Beer of the Week: Fresh Hop Brews

Fresh hops: Your other favorite "bud."
Fresh hops: Your other favorite "bud."

Unrepentant beer drinkers, rejoice! Each week, Clean Plate Charlie

will select one craft or import beer and give you the lowdown on it:

How does it taste? What should you drink it with? Where can you find

it? But mostly, it's all about the love of the brew. If you have a beer

you'd like featured in Beer of the Week, let us know via a comment.

You might have noticed the proliferation of beers marketing themselves as "Fresh Hop" brews on the market recently. But you're probably wondering: What does this mean? Don't all beers have fresh hops in them? If not fresh, then what are they?

Hops are the budded plant that gives beer its bitter and aromatic

qualities. They're harvested in late summer/fall, from August to early

September. Because of this, hops are most often dried or processed into

compressed pellets or plugs that store year round. The techniques for

this process are pretty sophisticated, so the quality of hop pellets

are pretty good. If you've ever bought hop pellets from a homebrew

store, these are essentially the same things that commercial brewers

use year round in their beers.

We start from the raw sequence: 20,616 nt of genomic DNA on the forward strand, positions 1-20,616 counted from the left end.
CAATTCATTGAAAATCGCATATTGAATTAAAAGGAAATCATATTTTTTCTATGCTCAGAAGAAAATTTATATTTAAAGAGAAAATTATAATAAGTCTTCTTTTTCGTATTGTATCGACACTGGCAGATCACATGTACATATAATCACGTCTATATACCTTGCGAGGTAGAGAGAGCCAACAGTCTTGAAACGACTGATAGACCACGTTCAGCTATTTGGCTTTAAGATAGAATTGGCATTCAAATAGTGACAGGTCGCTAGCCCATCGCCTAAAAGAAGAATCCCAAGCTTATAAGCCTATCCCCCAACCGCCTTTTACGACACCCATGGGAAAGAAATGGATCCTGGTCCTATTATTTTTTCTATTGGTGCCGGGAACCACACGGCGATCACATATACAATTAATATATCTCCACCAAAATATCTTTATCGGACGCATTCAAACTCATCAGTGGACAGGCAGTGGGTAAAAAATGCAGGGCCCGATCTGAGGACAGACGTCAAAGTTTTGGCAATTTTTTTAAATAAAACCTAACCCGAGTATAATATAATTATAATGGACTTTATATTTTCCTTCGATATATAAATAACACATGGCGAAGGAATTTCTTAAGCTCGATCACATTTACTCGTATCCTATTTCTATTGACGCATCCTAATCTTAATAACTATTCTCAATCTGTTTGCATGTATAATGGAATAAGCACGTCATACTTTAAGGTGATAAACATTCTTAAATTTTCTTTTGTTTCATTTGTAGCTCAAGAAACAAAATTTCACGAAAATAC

During the fall, however, brewers have a rare opportunity to work with

fresh hops. Also called wet hops, these buds don't keep long and

require a much larger dose than plugs or pellets to get the same

bittering. They're expensive and rarer, and so beers made with fresh

(wet) hops are too.

Terrapin's creatively-named "So Fresh and So Green, Green" is made with wet Amarillo hops.
Terrapin's creatively-named "So Fresh and So Green, Green" is made with wet Amarillo hops.

Expensive and rarer, maybe, but what's the end difference for the

drinker? Well, some (not all) fresh hop beers offer a much more potent,

aggressive aroma than their year-round counterparts. A good comparison

is the difference between vegetables you might buy at a supermarket

versus going to a farm and picking them yourself, then eating them

straight away.

Hop harvest was only a few months ago, so right about now is the time

that beer makers are releasing their fresh hop brews. You can find them

all over at the moment: World of Beer had two or three fresh hop beers

on tap last week, and a hole host in bottle. If you can try them on

tap, I'd highly recommend that. Something about the keg seems to

preserve the hop aroma that much better (of course, it could be my


Some good fresh hop beers to try: I'm really partial to Sierra Nevada's Celebration series, with its honeyed Cascade hops and resinous Centennial. Great Divide's Fresh Hop Pale Ale

is seriously aromatic and robust -- a really fine drinker with a ton of

hop flavor that leans towards sweet rather than bitter. Rogue has a

version called First Growth Wet Hop Ale

that's a solid entry (bottles you find year round will probably have

diminished aromas, however). Athens, Georgia's, Terrapin has my

favorite named fresh hop beer -- it's called "So Fresh and So Green, Green," a play on the classic Outkast jangle.

There are dozens (if not more) other fresh hop beers out there, so keep

your eyes out. And drink quick! The freshness does no good if it chills

in the bottle for months.

Sponsor Content


All-access pass to top stories, events and offers around town.

Sign Up >

No Thanks!

Remind Me Later >